Every so often on the eastern side of the island, rocky headlands protrude. At each rocky headland, none of which was large enough to offer protection from the wind and waves, the seas grew even more confused. Some waves would refract around the headland, coming at us from other directions. Other waves would reflect off the cliffs, hitting us from the opposite direction of the prevailing waves. Other waves would strike submerged rocky reefs and seem to leap up out of nowhere. Still other waves formed klapotis or jump waves caused by the face-to-face collision of two waves traveling in opposite directions. Waves could and did come at us from all points of the compass. It was five hours of intense concentration without a pause for rest.
After a long, hard, and relentless paddle, we rounded the last rocky headland and entered the shelter of Playa Bonanza, a two-mile-long stretch of picture-perfect beach. Protected by a large headland at the northern end, the water inside the bay was calm, with only gentle wavelets lapping at the shore. Rest, peace, food: a great way to end a long struggle. The tension of the previous five hours melted into oblivion, leaving nothing but a wild memory, a healthy boost of self confidence for Joel, and a feeling of accomplishment for both of us. We made camp, once again by simply throwing our sleeping bags onto the sand. Dinner was boxed macaroni and cheese. My blow torch stove, my Hell in a handbag, did a remarkable job of boiling the water for the noodles.
After darkness had fallen, Joel and I lay on our sleeping bags gazing up at a moonless but incredibly star-crowded night sky. Only those who have been far from civilization in a desert or out at sea can truly appreciate the majestic beauty of the horizon to horizon clutter of uncountable stars. There were so many stars it got me wondering if God is not some kind of hoarder.
Staring upward, we talked about a lot of things. We talked about what it means to be a good man, based on the New Testament book of Titus, written by the Apostle Paul. Words of wisdom 2,000 years old still packing a punch of truth, giving guidance for today, which if followed will help in marriage, work, relationships, enabling the simple joy of good living. My hope and prayer for Joel is that these words will guide his life, as in just a few short years he will be entering his own manhood. The words of the Apostle Paul and my example: will they be enough?
Gazing up at the sky, I told Joel that I would not go to sleep until I had seen a shooting star and a satellite making its way across the night sky. Within two minutes I was free to go to sleep and within three, I was.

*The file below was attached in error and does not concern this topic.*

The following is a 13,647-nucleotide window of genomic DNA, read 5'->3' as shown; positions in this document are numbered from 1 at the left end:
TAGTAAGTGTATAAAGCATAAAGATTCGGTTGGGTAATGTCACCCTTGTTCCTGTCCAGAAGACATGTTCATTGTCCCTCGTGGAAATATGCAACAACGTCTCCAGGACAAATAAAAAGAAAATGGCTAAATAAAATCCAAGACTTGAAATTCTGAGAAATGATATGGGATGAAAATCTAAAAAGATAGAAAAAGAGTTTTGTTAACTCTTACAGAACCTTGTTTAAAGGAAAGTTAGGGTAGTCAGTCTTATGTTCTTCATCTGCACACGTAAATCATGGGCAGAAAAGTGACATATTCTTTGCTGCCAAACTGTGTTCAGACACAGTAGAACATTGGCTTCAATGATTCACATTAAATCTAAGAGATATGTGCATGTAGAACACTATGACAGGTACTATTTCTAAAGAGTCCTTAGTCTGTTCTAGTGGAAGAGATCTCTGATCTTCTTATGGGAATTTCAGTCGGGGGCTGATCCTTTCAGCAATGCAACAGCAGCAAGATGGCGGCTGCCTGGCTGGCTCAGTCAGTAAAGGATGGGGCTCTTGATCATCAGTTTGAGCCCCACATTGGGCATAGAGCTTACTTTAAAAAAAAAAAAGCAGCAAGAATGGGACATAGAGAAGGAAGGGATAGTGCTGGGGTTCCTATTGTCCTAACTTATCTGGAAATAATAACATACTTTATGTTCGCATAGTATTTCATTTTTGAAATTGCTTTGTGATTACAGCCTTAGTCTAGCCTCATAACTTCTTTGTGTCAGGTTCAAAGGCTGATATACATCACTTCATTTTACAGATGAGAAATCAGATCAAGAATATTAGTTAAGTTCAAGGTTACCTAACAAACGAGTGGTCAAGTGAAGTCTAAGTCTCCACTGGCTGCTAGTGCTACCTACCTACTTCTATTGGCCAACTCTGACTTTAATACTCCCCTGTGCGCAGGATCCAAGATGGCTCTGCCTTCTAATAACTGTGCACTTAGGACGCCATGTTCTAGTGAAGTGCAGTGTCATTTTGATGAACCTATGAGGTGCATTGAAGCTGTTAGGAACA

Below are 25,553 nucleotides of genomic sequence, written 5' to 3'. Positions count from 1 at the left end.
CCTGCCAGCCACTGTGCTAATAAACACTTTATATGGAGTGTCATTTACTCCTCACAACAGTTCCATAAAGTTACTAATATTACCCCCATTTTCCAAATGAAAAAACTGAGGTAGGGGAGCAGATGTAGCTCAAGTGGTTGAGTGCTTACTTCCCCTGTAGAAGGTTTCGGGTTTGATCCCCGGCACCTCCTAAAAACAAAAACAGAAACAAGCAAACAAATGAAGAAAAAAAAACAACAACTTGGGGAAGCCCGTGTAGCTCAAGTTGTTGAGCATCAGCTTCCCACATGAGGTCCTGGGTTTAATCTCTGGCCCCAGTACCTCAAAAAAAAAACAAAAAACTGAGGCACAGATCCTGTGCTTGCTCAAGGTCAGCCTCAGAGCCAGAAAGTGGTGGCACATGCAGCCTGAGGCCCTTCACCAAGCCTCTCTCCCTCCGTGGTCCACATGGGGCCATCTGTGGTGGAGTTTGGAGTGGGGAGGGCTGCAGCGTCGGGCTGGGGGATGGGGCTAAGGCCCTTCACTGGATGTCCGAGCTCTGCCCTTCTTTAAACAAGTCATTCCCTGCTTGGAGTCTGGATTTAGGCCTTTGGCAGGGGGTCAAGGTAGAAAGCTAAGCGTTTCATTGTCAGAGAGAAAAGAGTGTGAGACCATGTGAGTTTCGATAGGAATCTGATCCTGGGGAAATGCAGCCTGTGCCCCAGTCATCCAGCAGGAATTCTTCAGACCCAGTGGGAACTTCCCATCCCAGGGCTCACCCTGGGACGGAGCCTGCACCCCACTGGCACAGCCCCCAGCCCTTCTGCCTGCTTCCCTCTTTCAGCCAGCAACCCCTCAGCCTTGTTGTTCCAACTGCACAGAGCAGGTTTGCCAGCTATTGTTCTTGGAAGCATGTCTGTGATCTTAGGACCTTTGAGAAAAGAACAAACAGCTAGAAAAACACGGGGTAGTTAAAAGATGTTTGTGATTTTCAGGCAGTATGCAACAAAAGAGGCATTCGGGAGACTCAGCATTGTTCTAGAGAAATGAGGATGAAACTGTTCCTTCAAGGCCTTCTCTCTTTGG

Dawn came with a beautiful sunrise over the Sea of Cortez. I enjoyed a pot of fresh coffee, brewed on Brimstone Bonnie, the stove from Hell. My 14-year-old son lay a few feet away still tucked inside his sleeping bag, his long uncombed hair a tangled, windblown, sea-salt-snarled mess above a still innocent face. Watching him sleep, I could see remnants of a young child, a little boy, not yet needing to shave or behave like an adult, but no longer addicted to Legos or Pokemon. Wasn’t it just yesterday that we took him out of the hospital wrapped in a tiny blue bunny suit with ears? Fifteen hours earlier, battling the wind and waves, I had seen in his face the early evidence of manhood: determination, vision, survival, goals. Boy or man? He is in that intermediate stage right now, no longer a little boy, not yet a man. It is my job as his dad to help him make that transition successfully. God help me.
After an Oreo cookie-style breakfast of scrambled eggs and a quick loading of the kayaks, we were on our way back home. A calm, four-hour paddle across the Canal San Lorenzo lay before us, with a gentle breeze to cool our way and only tiny waves. In only five hours we would be home in La Paz, and we would have a shower and a meal cooked slowly and properly on a stove, not blowtorched into charcoal by the rebellious camp stove from the underworld. And there would be a strengthened friendship between a dad and his son after an adventure well done.
Waiting for my wife to come and retrieve us and our kayaks, I noticed four young teenage girls walking past us, not once, not twice, but at least eight times. It wasn’t me or the kayaks that had caught their eye. “Joel, did I ever tell you that girls are like potato chips?”